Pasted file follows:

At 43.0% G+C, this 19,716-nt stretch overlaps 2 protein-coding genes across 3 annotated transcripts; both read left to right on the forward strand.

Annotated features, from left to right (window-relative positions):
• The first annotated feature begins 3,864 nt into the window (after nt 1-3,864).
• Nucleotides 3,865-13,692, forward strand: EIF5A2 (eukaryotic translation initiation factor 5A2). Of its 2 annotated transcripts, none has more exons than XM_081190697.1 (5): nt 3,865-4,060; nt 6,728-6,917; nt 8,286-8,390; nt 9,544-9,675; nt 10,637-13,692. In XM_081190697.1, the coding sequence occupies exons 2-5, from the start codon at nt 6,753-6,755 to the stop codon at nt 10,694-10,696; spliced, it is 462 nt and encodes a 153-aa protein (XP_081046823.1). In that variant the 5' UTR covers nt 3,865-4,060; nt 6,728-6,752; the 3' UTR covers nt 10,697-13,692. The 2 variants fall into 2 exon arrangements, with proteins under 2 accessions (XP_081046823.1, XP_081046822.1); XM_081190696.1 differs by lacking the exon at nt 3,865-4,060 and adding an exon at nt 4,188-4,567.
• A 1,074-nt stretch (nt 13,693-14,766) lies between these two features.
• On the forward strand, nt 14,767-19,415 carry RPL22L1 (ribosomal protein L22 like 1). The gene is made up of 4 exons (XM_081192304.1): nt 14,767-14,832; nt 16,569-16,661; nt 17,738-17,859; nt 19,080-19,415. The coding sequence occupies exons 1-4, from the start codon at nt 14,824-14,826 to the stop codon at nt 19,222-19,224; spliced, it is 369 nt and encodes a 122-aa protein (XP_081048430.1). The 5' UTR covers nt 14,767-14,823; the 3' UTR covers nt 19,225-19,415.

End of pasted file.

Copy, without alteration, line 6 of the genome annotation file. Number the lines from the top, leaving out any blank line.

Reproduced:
• On the forward strand, nt 14,767-19,415 carry RPL22L1 (ribosomal protein L22 like 1). The gene is made up of 4 exons (XM_081192304.1): nt 14,767-14,832; nt 16,569-16,661; nt 17,738-17,859; nt 19,080-19,415. The coding sequence occupies exons 1-4, from the start codon at nt 14,824-14,826 to the stop codon at nt 19,222-19,224; spliced, it is 369 nt and encodes a 122-aa protein (XP_081048430.1). The 5' UTR covers nt 14,767-14,823; the 3' UTR covers nt 19,225-19,415.